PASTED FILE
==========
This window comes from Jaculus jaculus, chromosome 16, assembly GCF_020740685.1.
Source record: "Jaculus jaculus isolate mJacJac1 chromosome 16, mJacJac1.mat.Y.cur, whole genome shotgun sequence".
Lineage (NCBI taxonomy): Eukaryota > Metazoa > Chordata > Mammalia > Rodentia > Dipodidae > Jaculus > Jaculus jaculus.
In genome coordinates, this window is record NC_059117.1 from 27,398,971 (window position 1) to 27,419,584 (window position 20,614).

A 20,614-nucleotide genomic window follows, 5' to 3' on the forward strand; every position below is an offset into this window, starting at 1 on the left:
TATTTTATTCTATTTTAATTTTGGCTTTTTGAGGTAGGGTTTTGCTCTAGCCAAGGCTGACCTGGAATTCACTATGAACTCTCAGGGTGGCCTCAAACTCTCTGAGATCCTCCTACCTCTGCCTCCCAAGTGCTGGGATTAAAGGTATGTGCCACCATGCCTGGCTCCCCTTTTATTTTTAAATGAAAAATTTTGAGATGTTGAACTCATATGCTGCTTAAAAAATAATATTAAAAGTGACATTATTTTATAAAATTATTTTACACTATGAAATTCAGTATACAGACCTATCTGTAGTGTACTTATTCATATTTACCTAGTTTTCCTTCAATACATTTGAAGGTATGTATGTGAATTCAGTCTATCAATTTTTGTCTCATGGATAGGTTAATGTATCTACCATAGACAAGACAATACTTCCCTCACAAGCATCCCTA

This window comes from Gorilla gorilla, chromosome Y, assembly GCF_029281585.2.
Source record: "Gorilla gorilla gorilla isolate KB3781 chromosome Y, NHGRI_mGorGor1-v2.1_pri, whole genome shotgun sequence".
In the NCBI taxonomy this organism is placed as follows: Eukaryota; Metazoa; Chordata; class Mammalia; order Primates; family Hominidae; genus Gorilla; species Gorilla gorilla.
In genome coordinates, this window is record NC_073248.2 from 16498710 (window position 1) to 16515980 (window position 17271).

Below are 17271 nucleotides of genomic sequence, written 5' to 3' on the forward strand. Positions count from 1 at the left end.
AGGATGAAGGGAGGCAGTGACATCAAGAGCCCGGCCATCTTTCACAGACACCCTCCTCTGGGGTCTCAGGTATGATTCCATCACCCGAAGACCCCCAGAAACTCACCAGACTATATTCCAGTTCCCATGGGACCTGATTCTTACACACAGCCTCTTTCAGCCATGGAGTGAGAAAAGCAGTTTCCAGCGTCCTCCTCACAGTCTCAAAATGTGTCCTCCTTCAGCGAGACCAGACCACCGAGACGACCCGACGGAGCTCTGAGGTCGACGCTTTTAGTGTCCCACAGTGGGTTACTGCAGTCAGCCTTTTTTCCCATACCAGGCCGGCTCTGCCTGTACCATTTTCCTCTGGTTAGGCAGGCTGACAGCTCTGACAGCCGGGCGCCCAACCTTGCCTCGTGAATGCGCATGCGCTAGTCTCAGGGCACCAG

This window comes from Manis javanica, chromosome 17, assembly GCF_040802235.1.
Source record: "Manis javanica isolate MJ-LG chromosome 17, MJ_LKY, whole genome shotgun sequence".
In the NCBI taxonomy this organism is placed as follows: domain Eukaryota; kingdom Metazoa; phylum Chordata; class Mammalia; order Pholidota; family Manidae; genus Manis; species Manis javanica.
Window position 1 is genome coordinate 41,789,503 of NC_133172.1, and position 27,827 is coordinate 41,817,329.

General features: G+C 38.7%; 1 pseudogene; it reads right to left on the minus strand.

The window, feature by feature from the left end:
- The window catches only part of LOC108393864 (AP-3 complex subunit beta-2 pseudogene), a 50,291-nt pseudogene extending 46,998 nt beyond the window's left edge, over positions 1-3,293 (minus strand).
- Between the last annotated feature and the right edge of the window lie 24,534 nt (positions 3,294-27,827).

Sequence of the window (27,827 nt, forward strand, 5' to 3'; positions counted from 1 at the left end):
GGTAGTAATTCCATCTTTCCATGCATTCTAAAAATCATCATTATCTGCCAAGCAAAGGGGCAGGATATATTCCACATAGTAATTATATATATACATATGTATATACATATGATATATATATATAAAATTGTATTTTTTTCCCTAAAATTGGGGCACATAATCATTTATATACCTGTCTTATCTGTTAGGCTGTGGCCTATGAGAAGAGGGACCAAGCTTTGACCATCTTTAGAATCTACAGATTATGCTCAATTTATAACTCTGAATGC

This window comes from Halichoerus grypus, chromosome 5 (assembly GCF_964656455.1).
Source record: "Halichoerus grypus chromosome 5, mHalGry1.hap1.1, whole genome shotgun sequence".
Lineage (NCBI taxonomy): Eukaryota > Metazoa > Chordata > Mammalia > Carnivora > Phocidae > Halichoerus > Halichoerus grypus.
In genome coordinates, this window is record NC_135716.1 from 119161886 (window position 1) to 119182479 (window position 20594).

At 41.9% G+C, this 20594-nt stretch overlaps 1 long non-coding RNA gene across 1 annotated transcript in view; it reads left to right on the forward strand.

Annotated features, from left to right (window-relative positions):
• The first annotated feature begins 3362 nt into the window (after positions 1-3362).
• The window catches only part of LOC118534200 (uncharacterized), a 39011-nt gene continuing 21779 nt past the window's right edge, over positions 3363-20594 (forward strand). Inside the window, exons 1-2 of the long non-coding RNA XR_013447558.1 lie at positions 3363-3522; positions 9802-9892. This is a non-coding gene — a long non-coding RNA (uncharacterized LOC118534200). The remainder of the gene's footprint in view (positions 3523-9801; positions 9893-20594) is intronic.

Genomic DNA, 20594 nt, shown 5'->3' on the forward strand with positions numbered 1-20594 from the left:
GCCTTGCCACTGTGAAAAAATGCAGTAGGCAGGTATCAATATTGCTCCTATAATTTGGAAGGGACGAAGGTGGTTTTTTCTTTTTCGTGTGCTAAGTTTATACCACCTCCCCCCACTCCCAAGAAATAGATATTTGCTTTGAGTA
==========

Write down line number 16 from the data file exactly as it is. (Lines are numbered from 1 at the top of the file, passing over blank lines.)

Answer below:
Window position 1 is genome coordinate 41,789,503 of NC_133172.1, and position 27,827 is coordinate 41,817,329.